Thanks, Bobby Jindal!

When the court decides, as it almost certainly has to that, in fact, no one forced Louisiana or any other state to adopt Common Core, the most effective anti-Common Core argument goes, “Poof!”

Is Ed Reform Tripping with a Testing High?

Boston’s successful charter schools appear to be able to get students to know more stuff but do not improve their ability to think quickly, keep things in memory, or solve new problems.

Why is Competency- Education So Hard to Study?

The term “competency-based” often describes a wide range of classroom practices, but schools that call themselves competency-based may not subscribe to all such practices.

Embracing a New Approach to Standardized Testing

I was part of a team of 14 teachers from across New York City that put the typical rhetoric aside and paired our collective experience with the existing body of research about standardized assessment to create a series of recommendations.

California: A Case Study for Charter School Success

The California Charter Schools Association just released our 4th annual Portrait of the Movement report which covers what has happened in California’s charter school movement over the past five years, why it happened, and what can be done to ensure continued growth and momentum.

Behind the Headline: How Social Media Silences Debate

A new Pew report finds that using social media like Twitter and Facebook makes people less likely to express views that differ from those of their friends.

By    Blog  

Behind the Headline: The Case for Cop and Teacher Cams

As interest has grown in the idea of requiring police officers to wear video cameras, Slate’s Reihan Salam wonders why we don’t also ask teachers to wear them.

By    Blog  

Holding a Wolf by the Ears

Secretary Duncan’s reflective take on testing can delay, but cannot resolve, the reckoning that seems to be at hand.

Behind the Headline: Students Aren’t Getting Enough Sleep—School Starts Too Early

On Monday, the American Academy of Pediatrics released a new policy statement saying that “insufficient sleep in adolescents [is] an important public health issue that significantly affects the health and safety, as well as the academic success, of our nation’s middle and high school students.”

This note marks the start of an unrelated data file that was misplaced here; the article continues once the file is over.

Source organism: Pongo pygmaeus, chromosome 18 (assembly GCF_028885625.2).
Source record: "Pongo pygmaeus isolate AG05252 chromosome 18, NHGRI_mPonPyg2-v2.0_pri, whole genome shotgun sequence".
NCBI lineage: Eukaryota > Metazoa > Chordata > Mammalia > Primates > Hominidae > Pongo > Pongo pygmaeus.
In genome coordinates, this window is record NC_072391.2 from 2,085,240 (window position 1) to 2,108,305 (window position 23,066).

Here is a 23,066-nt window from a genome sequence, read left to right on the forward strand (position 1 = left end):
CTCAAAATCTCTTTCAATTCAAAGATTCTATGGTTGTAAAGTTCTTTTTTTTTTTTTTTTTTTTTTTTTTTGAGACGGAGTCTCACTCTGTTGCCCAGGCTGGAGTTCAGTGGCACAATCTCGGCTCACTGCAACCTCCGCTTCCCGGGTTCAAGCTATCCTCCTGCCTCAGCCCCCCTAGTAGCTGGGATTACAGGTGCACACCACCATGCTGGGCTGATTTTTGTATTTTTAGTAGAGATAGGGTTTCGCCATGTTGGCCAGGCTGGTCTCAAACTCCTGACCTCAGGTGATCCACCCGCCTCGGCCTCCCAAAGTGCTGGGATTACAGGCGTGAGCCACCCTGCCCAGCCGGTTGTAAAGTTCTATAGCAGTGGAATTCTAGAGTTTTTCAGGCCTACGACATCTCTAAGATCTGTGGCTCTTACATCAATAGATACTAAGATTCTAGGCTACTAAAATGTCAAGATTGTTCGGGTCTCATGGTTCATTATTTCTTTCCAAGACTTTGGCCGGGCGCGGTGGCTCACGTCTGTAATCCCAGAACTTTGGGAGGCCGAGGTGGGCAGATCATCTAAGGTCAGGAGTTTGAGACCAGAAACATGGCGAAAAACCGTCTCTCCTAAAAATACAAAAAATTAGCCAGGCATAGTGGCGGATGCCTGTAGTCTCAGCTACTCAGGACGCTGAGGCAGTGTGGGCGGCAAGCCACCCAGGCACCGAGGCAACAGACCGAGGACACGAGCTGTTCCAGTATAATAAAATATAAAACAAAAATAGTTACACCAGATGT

By    Blog  

Who Are Your Teachers? New Technology for Humanity

We are witnessing a particularly exciting breed of edtech that focuses on relationships and networks as much as academic content and assessment.

Behind the Headline: Sometimes the School Down the Block Makes You Nervous

It’s the first day of school in many locales, and many parents are taking their kids to the neighborhood school for the first time. But what to do if the neighborhood school in the community you love makes you nervous — maybe because it is overcrowded or has low test scores or has a lot of students who do not speak English or a lot of students from low-income families?

By    Blog  

Don’t Blame School Choice for Philly’s School Funding Fiasco

What’s really driving Philadelphia’s budget woes? The same growth mismanagement plaguing Pennsylvania statewide.

Stuck in the Middle with State-Level Reform

There is a yawning gap between the stirring language in state constitutions promising great primary and secondary schools and the nitty-gritty work of actually living up to that responsibility.

Comparing PDK and Education Next Polls

Differences between the two polls derive from the questions that are asked and the way in which they are posed.

What Is Going On at Success Academy?